Cloud technology is going to change a lot in the next five years, whether it’s cloud hosting or cloud storage. As a business owner or website manager, right now is the best time to start preparing for the future. According to Forrester Research group, the cloud computer marketing was $35 billion in 2011 and will be $150 billion by 2020. It’s become crucial to the IT infrastructure of many businesses with no signs of slowing down. Obviously, technology will keep pace in order to support cloud tech at a breakneck speed.
Another issue is that by the year 2020 rolls around, there will be an entirely new generation at the helm. New CIO’s will be taking over who never knew life without cloud-based technology. This will make them, and the businesses they manager, easier and quicker to adapt. What can you expect from the future of cloud technology? It’s anyone’s guess, but here are a few of the major expected shifts:
Software separates from hardware
According to a director at HP, John Manley, software is going to completely separate from hardware. There will be more technologies seen as a service rather than a tangible product. “Cloud computing is the final means by which computing becomes invisible,” notes Manley. This means that in five years, the average CIO won’t be able to map out infrastructure, but instead will point to partner providers.
An economist at Hitachi Data Systems, David Merrill, says the average CIO “will be able to say, ‘here are my partner providers’,” but won’t be able to actually diagram how everything ties together. Things will become more abstract and software will be created so that it’s filtered many times before ever coming in contact with hardware.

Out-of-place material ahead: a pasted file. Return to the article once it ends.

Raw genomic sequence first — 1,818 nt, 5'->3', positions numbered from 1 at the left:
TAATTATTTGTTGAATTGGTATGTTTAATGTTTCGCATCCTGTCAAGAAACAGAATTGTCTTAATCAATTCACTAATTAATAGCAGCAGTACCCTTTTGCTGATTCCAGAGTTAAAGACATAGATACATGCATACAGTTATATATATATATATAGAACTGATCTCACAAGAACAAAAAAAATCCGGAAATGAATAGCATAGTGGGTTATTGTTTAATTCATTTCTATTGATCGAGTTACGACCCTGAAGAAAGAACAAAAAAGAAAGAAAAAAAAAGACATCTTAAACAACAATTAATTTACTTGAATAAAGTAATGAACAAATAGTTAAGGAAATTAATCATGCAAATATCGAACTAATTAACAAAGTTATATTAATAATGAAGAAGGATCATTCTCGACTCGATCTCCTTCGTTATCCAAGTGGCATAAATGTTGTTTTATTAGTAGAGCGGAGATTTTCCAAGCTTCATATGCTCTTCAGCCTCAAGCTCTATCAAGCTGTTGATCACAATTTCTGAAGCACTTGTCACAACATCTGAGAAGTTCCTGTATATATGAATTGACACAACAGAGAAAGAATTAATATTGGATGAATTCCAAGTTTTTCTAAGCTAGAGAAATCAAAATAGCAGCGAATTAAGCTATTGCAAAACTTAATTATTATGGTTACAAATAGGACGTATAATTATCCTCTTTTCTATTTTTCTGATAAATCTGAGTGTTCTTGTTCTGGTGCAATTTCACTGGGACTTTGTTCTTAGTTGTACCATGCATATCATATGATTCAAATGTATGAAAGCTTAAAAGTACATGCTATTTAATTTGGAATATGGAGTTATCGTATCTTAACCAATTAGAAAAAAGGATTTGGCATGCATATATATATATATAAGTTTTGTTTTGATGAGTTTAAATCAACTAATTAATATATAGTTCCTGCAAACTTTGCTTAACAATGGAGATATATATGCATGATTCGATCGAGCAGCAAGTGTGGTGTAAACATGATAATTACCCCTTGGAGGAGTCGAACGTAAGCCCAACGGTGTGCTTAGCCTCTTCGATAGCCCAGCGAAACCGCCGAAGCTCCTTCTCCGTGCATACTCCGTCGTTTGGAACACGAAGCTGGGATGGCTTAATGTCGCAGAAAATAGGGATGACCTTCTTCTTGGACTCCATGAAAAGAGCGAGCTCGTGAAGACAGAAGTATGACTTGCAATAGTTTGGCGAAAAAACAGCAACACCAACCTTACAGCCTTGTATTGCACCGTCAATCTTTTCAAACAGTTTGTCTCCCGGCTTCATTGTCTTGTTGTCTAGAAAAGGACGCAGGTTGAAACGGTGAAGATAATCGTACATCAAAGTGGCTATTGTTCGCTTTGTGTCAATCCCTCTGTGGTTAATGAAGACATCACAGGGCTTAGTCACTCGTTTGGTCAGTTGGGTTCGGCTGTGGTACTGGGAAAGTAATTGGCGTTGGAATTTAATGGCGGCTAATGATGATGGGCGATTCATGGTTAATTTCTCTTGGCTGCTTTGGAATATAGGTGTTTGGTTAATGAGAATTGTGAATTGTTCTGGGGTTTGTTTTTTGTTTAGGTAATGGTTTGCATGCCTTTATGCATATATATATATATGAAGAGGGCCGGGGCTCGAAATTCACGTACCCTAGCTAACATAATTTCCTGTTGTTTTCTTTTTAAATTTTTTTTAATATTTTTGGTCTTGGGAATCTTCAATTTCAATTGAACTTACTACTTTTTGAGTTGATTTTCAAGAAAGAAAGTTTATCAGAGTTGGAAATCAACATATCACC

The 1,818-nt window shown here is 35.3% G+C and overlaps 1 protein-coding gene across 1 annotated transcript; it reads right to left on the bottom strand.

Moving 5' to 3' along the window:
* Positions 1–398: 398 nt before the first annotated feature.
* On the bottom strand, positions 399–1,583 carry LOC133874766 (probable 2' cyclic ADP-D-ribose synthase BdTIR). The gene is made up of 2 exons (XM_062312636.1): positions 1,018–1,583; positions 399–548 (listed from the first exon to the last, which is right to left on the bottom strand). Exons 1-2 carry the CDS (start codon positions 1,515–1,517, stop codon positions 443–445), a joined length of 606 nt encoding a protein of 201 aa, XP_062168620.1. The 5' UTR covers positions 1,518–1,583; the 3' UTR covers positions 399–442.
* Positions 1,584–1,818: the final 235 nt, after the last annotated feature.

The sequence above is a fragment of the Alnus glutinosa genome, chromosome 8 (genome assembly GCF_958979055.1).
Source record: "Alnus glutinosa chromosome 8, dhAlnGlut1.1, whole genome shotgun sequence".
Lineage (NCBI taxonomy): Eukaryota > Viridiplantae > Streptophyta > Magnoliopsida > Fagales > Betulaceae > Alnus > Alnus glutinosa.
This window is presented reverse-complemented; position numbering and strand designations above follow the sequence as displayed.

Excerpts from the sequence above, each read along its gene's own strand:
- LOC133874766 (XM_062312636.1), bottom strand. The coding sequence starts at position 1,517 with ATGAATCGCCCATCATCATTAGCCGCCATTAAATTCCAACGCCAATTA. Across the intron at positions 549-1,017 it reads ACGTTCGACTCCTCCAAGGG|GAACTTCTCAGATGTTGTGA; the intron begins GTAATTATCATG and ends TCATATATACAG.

Enter modular software
There’s going to be a lot of hardware at the helm thanks to cloud technology, and software is going to expand and get more comprehensive. This will lead to a development process for software that’s focused on the modular, such as huge applications brimming over with components that can get modified without needing to stop the entire program. This also means cloud tech will need a renewed approach in order to work with the clouds.
Manley says, “Software has to be thought about differently,” explaining that it’s going to be a major five-year challenge. Not only will applications be cloud-based, but they’ll also need to work with other clouds. This requires a kind of flawless integration that hasn’t been achieved yet.
Software goes social
There will be a modular adjustment, but software will also likely take on social media traits and patterns. Facebook’s reaches are far, and software programs might become automated with only a few pieces of complementary hardware necessary. According to Merrill, “it will be a social media evolution—you will have an infrastructure. It’ll look like a cloud, but we will engineer these things so that a database will ‘like’ a server.”
There will fortunately also be a movement towards more affordable clouds and lower powered processors. With the lates t64-bit ARM chips on the market, that gives techies an idea of where we’re headed. It means an uptake in acceleration which will let companies cut down their bills. Of course, all of this futuristic technology is still going to rely on cloud hosting and servers that are managed remotely. Don’t forget about the solid foundations when getting caught up in oohing and ahh-ing over the latest advances—without structure, it’s all for naught.
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